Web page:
A World of Opportunities through VCE

As students and parents examine pathways beyond secondary school, many enquire about the possibility of studying at an overseas or interstate university with the Victorian Certificate of Education (VCE).  The VCE provides an equivalent pathway into international universities along with other Australian and international courses such as the International Baccalaureate (IB) Diploma.

In the last five years alone, CGGS students who have completed the VCE have accepted undergraduate places to study

  • Fashion Design at the Parsons School of Art and Design in New York (USA)
  • Electrical Engineering (Basketball Scholarship) at South Dakota School of the Mines and Engineering (USA)
  • Actuarial Studies at the Stern School of Business at New York University (USA)
  • Art and Design at Central St Martins University of the Arts in London (UK)
  • Linguistics and English Studies at the University of Hong Kong

In addition, one of our 2015 graduates has undertaken an internship in Conservation and Restoration at the Vienna Academy of Fine Arts in Austria. Another student, from 2012, has commenced postgraduate studies in Natural Resources and Economics at Harvard University (USA).

These old grammarians continue a long and distinguished history of CGGS students who have studied in prominent universities across the USA, (including Ivy League universities); UK, (including Oxford University) and universities in France and Hong Kong. If students wish to study internationally, there is an extensive application process overseen by our Careers Counsellor.

At the completion of Year 12, students are provided with a percentile ranking called an ATAR (Australian Tertiary Admissions Rank) and this is the score that is used as part of the selection criteria by Australian institutions.

ATAR scores are private and can only be disclosed by schools if the student gives permission, hence they cannot be used in external comparisons with other schools. We can, however, comment generally about our exceptional VCE results. The CGGS percentage of students that attain an ATAR over 90 is so significant (in 2017 it was 62%) that, if used as a ranking indicator, would place CGGS far higher than most of the schools currently above it in the ‘Better Education’ and newspaper rankings.

There is often speculation about the advantage of the IB over the VCE.  In fact, students who undertake the IB receive a ‘Notional ATAR’, equivalent to the ATAR and both are used to determine university placement.

As the landscape of jobs and careers change rapidly, there are very strong indicators that universities all over the world are changing rapidly also – broadening their criteria for what constitutes a high-quality candidate. This is developing around the greater demand for students to demonstrate their application of learning, and development of transferable or enterprise skills.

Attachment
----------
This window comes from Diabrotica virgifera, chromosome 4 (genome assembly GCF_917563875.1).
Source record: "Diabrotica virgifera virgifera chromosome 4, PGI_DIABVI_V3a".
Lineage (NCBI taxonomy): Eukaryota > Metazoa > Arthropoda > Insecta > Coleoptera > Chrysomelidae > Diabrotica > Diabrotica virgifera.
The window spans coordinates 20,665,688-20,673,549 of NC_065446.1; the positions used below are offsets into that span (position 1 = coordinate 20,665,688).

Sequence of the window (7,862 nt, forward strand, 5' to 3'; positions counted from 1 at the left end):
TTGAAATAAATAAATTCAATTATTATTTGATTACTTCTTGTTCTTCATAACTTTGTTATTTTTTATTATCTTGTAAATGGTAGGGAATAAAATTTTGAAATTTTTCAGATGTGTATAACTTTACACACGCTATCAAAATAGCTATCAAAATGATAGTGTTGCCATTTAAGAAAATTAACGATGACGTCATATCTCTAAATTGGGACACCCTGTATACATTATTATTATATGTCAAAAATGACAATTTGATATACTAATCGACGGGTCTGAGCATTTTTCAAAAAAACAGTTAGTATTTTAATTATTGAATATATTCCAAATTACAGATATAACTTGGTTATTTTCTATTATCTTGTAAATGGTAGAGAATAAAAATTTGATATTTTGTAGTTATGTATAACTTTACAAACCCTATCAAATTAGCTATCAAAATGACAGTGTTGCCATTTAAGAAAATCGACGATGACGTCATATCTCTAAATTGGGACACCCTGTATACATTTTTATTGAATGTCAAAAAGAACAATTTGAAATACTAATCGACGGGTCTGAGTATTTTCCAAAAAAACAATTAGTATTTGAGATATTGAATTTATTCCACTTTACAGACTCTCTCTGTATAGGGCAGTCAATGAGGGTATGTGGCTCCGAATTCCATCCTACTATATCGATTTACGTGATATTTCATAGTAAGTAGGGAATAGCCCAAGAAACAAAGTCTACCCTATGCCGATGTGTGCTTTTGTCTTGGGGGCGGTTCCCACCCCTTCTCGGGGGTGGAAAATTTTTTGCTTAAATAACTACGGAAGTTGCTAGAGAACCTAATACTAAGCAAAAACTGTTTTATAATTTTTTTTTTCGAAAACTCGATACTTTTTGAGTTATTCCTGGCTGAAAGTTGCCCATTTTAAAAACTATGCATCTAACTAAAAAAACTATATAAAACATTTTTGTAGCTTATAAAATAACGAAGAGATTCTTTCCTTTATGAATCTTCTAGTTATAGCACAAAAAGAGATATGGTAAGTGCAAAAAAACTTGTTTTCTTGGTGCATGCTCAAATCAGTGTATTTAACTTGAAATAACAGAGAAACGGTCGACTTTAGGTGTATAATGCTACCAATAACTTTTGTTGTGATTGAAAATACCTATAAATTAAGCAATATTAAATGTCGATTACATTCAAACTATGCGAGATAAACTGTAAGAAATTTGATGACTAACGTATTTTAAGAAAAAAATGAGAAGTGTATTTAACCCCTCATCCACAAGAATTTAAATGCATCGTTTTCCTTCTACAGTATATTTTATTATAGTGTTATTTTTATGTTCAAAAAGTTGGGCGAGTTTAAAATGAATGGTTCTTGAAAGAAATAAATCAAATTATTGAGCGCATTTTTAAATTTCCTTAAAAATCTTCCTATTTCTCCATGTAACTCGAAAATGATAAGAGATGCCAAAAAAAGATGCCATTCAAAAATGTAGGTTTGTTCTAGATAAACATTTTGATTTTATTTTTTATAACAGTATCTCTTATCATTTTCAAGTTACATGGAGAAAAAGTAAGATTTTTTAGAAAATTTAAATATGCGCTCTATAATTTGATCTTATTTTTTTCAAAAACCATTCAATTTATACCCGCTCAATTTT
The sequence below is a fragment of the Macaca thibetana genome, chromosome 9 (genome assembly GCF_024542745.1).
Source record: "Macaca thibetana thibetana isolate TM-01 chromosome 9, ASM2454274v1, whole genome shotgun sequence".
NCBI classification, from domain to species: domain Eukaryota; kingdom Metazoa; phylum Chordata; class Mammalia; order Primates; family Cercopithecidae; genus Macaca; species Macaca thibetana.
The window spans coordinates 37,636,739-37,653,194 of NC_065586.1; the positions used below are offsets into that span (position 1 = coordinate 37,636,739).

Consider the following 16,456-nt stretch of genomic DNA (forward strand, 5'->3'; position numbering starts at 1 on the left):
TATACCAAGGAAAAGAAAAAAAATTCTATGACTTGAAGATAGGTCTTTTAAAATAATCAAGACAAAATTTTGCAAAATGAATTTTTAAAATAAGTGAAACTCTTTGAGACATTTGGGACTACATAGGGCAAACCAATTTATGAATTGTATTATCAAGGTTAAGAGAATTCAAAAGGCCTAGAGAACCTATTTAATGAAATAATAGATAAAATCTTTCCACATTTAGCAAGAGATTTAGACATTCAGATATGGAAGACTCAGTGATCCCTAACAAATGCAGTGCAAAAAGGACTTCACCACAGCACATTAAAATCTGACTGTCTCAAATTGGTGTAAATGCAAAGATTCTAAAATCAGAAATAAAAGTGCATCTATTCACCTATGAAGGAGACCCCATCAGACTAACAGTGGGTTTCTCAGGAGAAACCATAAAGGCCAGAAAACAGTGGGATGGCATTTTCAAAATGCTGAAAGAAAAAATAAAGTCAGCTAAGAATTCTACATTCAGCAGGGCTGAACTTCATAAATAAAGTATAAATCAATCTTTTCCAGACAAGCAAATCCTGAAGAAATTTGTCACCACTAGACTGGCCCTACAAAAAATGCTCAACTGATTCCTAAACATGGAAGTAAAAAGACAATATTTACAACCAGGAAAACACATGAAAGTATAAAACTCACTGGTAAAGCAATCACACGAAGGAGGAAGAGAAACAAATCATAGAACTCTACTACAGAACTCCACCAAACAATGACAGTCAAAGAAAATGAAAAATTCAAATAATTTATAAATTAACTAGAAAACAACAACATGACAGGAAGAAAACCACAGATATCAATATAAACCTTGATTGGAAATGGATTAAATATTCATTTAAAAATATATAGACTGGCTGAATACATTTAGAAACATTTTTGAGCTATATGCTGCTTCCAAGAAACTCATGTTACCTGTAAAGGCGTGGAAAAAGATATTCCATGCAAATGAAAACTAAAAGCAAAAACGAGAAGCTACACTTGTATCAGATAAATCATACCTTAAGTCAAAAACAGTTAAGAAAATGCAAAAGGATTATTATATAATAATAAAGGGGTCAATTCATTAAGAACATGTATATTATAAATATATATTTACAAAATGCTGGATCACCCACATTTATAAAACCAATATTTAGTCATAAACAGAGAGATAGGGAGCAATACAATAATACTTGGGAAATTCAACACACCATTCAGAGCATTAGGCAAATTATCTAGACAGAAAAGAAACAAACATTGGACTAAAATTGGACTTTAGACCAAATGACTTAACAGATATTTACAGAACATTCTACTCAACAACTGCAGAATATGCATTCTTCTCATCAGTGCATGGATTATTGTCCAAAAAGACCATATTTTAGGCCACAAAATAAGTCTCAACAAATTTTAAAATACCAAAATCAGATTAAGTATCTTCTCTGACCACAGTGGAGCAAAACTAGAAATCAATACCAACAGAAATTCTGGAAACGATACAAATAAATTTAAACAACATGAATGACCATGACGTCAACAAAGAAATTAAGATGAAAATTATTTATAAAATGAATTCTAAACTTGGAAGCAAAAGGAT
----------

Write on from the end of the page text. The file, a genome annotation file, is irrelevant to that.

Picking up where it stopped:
Last weekend I hosted a Professor from Harvard who works as a Senior Research Fellow in Ecology.  As we discussed the intake of students into his programs he emphasised that evidence provided by the applicants on what they have already done in this area of study, or a related field, in either a volunteer or work capacity is valued very highly.

At CGGS, we are designing initiatives within our academic and service learning programs so that our students can demonstrate their ability to apply their learning, create new knowledge, understanding, insights or products and engage in communities. We also provide a digital platform for our students to map the development of these skills and create an evidence-based portfolio of skills.  This is vitally important as we understand that the ATAR alone will not be a sufficient measure for the future.

An example of this is the active engagement of the CGGS Girls Invent Program where two of our teams won 1st and 2nd places in December last year.  The team who are designing the Score Buddy, a scoring device that fits onto a tennis racquet, have already engineered drawings for their device, a provisional patent and are in the process of pitching to companies to support them develop a working prototype.  Our Year 8 students are inspired to work collaboratively in exploring the concept of innovation and the generation of ideas, leading to the creation of unique inventions and products. The program has provided opportunities to learn a great deal more about commercial industries and the steps involved in gaining market entry. It is worth noting that one of the winning students from the inaugural Girls Invent Program in 2015 completed her VCE last year and was offered full scholarships at both Harvard University and Stanford University.

At CGGS our VCE program is extensive.  Students can choose from 29 subjects we offer each and every year and these are not dependent on student numbers.  We believe that the diversity of our offerings is important in enabling student choice to determine their pathway, through either one of breadth or specialisation.

Our focus on providing a personalised learning pathway through choice of subjects, opportunities to develop enterprise skills, and programs which engage students in connecting with and serving the community, prepare the students at CGGS to be ready for a continuously changing world post school, not only in Australia, but internationally.


With best wishes

Debbie Dunwoody